The two-year bipartisan budget plan, along with the budget released last week, have brought more certainty to government contractors, but executives and industry advocates say times remain tight.

Contractors last year complained that it was impossible to plan, given the uncertainty of spending plans. To make matters worse, they said, the automatic spending cuts known as sequestration were spread evenly across programs, hitting even the highest priority initiatives.

“The last couple of years were really chaotic,” said Marion Blakey, president and chief executive of the Aerospace Industries Association. “From a business standpoint, that is in­cred­ibly difficult to navigate through, and you’re not able to make sound, long-term decisions.”

Contracting advocates said the new budget deal provides near-term certainty and eliminates sequestration’s requirement of cutting the budget evenly — or applying a peanut butter spread.

Federal agencies are “more confident to go commit and spend on their needs,” said Stan Soloway, president and chief executive of the Arlington-based industry group Professional Services Council. “The market is not going to get back to where it was 2009 ... but it’s not collapsing.”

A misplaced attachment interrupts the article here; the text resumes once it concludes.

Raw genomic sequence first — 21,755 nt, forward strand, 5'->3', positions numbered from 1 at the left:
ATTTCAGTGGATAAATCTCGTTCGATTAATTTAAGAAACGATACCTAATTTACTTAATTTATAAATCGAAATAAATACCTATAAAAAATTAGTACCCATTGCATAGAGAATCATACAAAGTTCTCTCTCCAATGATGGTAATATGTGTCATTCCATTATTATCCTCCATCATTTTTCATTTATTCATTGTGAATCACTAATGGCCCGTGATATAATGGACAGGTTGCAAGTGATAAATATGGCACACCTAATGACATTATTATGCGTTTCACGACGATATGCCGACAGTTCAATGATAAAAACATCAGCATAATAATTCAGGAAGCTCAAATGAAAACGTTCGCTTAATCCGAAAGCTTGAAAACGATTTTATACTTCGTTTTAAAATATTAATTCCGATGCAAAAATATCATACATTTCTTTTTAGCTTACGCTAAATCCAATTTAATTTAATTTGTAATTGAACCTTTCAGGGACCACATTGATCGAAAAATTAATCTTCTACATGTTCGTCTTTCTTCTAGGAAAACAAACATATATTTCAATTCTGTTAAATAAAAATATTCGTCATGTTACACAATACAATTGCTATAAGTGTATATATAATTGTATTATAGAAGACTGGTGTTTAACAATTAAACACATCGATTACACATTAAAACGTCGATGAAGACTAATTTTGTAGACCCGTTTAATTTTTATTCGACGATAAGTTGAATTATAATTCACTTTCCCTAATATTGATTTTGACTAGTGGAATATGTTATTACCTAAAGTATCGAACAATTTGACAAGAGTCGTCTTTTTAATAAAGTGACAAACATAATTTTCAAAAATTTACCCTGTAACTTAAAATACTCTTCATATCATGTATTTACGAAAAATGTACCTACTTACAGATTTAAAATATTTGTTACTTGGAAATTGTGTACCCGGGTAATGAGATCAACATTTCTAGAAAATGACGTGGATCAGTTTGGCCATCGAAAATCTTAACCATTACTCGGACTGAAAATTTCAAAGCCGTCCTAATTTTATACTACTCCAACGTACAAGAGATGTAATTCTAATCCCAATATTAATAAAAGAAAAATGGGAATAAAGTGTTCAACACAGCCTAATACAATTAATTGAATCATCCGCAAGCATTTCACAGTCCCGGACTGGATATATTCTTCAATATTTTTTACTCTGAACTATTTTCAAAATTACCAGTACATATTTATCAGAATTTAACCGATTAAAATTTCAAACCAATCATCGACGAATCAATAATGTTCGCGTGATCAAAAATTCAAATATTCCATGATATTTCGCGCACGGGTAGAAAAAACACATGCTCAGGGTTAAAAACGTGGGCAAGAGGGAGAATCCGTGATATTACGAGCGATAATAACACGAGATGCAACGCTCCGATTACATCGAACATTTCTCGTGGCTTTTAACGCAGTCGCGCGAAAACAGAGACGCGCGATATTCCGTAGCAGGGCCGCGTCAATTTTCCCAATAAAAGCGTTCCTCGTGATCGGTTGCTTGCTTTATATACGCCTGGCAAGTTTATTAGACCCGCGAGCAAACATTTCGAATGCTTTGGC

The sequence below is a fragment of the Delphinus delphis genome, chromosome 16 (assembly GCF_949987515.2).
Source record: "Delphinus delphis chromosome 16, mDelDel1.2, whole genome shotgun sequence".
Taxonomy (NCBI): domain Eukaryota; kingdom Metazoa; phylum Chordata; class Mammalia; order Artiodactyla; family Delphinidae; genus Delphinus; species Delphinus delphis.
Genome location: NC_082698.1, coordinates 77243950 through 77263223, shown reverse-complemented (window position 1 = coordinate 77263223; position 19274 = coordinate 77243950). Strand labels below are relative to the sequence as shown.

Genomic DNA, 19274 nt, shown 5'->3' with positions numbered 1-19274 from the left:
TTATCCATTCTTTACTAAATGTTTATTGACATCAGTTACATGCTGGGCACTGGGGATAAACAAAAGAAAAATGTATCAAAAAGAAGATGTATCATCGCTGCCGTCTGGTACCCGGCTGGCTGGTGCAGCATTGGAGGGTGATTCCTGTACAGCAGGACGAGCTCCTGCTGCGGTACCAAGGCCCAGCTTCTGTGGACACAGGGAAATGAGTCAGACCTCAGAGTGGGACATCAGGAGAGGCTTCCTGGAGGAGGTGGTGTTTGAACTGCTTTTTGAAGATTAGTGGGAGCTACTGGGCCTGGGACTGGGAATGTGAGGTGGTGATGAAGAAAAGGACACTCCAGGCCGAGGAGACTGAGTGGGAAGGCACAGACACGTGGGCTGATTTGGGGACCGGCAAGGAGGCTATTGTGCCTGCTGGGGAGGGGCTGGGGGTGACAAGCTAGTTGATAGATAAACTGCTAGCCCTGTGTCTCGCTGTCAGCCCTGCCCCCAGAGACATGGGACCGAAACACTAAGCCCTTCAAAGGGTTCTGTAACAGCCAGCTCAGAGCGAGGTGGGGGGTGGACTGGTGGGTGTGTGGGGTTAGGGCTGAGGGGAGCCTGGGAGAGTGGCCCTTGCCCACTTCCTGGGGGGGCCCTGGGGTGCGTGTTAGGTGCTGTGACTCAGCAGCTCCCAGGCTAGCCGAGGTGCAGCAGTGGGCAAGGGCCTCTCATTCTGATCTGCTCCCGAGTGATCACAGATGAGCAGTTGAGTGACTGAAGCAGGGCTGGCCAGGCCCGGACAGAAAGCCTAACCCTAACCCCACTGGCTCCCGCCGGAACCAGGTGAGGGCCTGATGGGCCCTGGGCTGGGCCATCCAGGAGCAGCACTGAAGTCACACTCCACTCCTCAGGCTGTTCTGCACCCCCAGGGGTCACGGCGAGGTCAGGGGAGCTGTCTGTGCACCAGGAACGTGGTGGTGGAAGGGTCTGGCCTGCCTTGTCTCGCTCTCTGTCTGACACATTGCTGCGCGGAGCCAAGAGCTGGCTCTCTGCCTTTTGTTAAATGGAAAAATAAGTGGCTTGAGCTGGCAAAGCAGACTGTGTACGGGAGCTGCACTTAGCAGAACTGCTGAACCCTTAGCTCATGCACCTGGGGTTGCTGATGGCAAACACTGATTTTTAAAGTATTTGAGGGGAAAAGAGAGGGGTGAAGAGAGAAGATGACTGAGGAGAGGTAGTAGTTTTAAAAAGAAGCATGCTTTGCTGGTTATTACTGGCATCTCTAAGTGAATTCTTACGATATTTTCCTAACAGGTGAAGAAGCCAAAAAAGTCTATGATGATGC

Brad Antle, chief executive at Fairfax-based Salient Federal Solutions, said Salient isn’t going to be making new investments quite yet, but is optimistic that the contractor will soon see agencies moving forward with new purchases.

“My expectation is that we’ll see a lot more money being put to projects and programs over the next couple of quarters,” he said. “Last year, their seemed to be a hesitancy to put funds on contract.”

Still, analysts and industry advocates said the funding level itself isn’t markedly changed from last year for contractors. The budget deal returns about $60 billion of the sequestration cuts to the budget, spread across 2014 and 2015.

At the Pentagon, “virtually all of [the sequestration relief] is going to go to readiness,” meaning things like training and civilian pay, said Todd Harrison, a defense analyst with the Center for Strategic and Budgetary Assessments. “I don’t think that this actually is going to help industry that much.”

Soloway said contractors expect agencies to continue trying to save money on their contracts.

“Austerity is still a very real deal,” he said. “Agencies still have to be very careful how they spend their dollars, but knowing how much they have ... is a significant improvement over where we were.”

Contractors agreed that the first step is just to get proposals moving again. Tony Smeraglinolo, chief executive at Chantilly-based Engility, said his company’s strategy is predicated on offering competitive prices to win work away from incumbents.

If proposals aren’t being released, this strategy is simply unworkable.

“It is impossible for us — or anyone — to take away market share if the [requests for proposals] don’t come out,” Smeraglinolo said.